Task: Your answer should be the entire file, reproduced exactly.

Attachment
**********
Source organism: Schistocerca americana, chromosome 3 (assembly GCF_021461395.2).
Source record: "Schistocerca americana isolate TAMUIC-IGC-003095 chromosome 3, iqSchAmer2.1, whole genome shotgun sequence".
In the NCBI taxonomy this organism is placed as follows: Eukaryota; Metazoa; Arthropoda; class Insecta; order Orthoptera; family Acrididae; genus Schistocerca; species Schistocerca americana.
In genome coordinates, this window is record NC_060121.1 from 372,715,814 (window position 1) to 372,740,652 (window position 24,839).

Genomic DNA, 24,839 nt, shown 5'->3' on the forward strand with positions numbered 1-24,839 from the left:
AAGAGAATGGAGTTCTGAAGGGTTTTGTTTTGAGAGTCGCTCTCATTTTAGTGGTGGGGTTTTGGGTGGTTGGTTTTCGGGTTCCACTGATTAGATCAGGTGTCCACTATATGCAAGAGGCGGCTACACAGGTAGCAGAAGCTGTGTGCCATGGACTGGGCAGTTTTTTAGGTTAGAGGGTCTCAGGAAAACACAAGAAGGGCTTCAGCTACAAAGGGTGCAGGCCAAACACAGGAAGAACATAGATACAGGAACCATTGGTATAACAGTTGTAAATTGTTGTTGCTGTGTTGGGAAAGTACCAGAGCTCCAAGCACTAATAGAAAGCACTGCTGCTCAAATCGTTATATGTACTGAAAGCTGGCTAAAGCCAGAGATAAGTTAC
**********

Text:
Source organism: Schistocerca americana, chromosome 3 (assembly GCF_021461395.2).
Source record: "Schistocerca americana isolate TAMUIC-IGC-003095 chromosome 3, iqSchAmer2.1, whole genome shotgun sequence".
In the NCBI taxonomy this organism is placed as follows: Eukaryota; Metazoa; Arthropoda; class Insecta; order Orthoptera; family Acrididae; genus Schistocerca; species Schistocerca americana.
In genome coordinates, this window is record NC_060121.1 from 372,715,814 (window position 1) to 372,740,652 (window position 24,839).

Genomic DNA, 24,839 nt, shown 5'->3' on the forward strand with positions numbered 1-24,839 from the left:
AAGAGAATGGAGTTCTGAAGGGTTTTGTTTTGAGAGTCGCTCTCATTTTAGTGGTGGGGTTTTGGGTGGTTGGTTTTCGGGTTCCACTGATTAGATCAGGTGTCCACTATATGCAAGAGGCGGCTACACAGGTAGCAGAAGCTGTGTGCCATGGACTGGGCAGTTTTTTAGGTTAGAGGGTCTCAGGAAAACACAAGAAGGGCTTCAGCTACAAAGGGTGCAGGCCAAACACAGGAAGAACATAGATACAGGAACCATTGGTATAACAGTTGTAAATTGTTGTTGCTGTGTTGGGAAAGTACCAGAGCTCCAAGCACTAATAGAAAGCACTGCTGCTCAAATCGTTATATGTACTGAAAGCTGGCTAAAGCCAGAGATAAGTTAC